Wednesday, August 29, 2018

Tiffany Chapel


The Charles Hosmer Morse Museum of American Art, (445 N Park Ave, Winter Park, FL 32789) Was open to the public for free on Christmas Eve. Guards in the museum seemed more relaxed. The guard in the Tiffany Chapel expressed how mush she liked seeing me work on the sketch.

In 1893 Louis Comfort Tiffany exhibited the chapel interior at the World’s Colombian Exposition in Chicago that brought him international acclaim few American artists enjoyed at the time. The chapel demonstrated the firm’s artistry and craftsmanship in producing ecclesiastical goods ranging from clerical vestments and furnishings to mosaics and leaded-glass windows. It so moved visitors at the time, that men removed their hats in response. The woman seated in front of me kept her bonnet on for the duration.

The ornate chapel is Byzantine in design, built up from simple classical forms, columns, and arches, which are huge in size relative to the chapel’s intimate space (1,082 square feet). When the World's Fair was over, the chapel was brought to the Cathedral of Saint John the Divine in NYC. It was kept  is a squat basement crypt and was then ignored when the choir was completed upstairs. Unchecked water damage took it's toll, and in 1916 Tiffany offered to remove the chapel at his own expense. It was reinstalled and restored at Tiffany's own Lauriston Hall Estate.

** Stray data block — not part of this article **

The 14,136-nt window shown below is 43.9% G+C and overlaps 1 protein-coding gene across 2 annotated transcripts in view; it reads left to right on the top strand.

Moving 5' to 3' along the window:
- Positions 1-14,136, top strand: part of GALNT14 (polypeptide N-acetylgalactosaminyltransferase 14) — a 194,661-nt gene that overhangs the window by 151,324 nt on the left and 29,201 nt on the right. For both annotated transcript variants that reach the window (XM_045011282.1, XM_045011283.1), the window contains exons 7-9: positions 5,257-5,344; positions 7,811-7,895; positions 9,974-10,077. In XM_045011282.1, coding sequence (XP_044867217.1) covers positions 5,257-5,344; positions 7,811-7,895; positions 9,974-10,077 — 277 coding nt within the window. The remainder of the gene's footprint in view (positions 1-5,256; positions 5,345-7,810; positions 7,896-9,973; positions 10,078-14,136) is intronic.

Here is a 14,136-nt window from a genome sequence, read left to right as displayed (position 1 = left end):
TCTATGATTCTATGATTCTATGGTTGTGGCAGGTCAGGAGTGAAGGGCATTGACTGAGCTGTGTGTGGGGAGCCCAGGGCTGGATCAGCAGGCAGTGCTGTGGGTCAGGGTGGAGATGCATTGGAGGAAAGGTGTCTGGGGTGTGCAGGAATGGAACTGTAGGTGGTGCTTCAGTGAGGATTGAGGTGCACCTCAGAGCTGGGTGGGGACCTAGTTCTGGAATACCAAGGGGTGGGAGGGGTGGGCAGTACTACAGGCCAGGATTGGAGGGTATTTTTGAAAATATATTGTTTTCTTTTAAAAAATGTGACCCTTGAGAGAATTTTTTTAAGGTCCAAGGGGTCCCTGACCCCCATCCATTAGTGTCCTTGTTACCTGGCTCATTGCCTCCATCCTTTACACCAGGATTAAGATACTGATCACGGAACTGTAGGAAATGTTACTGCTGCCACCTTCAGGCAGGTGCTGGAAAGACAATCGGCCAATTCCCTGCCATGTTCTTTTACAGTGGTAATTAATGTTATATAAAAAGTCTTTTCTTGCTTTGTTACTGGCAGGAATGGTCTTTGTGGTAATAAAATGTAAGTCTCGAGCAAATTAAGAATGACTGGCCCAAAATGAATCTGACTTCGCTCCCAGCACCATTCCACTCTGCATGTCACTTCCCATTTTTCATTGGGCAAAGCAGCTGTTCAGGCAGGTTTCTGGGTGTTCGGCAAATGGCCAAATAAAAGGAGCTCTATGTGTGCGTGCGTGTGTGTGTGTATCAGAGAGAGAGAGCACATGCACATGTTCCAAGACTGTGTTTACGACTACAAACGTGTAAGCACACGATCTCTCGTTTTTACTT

Tiffany died on January 17, 1933. In 1957, Tiffany's abandoned estate was ravaged by fire. Hugh and Jeannette McKean of Winter Park, Florida, were notified by a Tiffany daughter that some of his most important leaded-glass windows were still intact. They visited the devastated Laurelton Hall site, and Jeannette decided they should buy all of the mansion’s then-unwanted windows and architectural fragments. Two years later the McKeans purchased the components of the chapel that remained at Laurelton Hall.

A team of architecture, art, and conservation experts were assembled to begin the more than two-year project of reassembling the chapel. The chapel opened to the public in April 1999, the first time since it was open at the 1893 Colombian Exposition in Chicago. It is a rare gem in the heart of Winter Park.

Catherine Hineman wrote: This year, because Christmas Eve falls on a Monday, we will have a holiday weekend open house just prior to Christmas Eve. That’s two days of free admission to the one and there will be live music on Sunday. This only happens every seven years or so, but it is always confusing to a few who have made the December 24 open house a tradition.


Prints are available for each sketch for $250 and many originals can be purchased for $400. White museum grade shadow box frames are $100 more. You can e-mail Thor at analogartistdigitalworld@gmail.com

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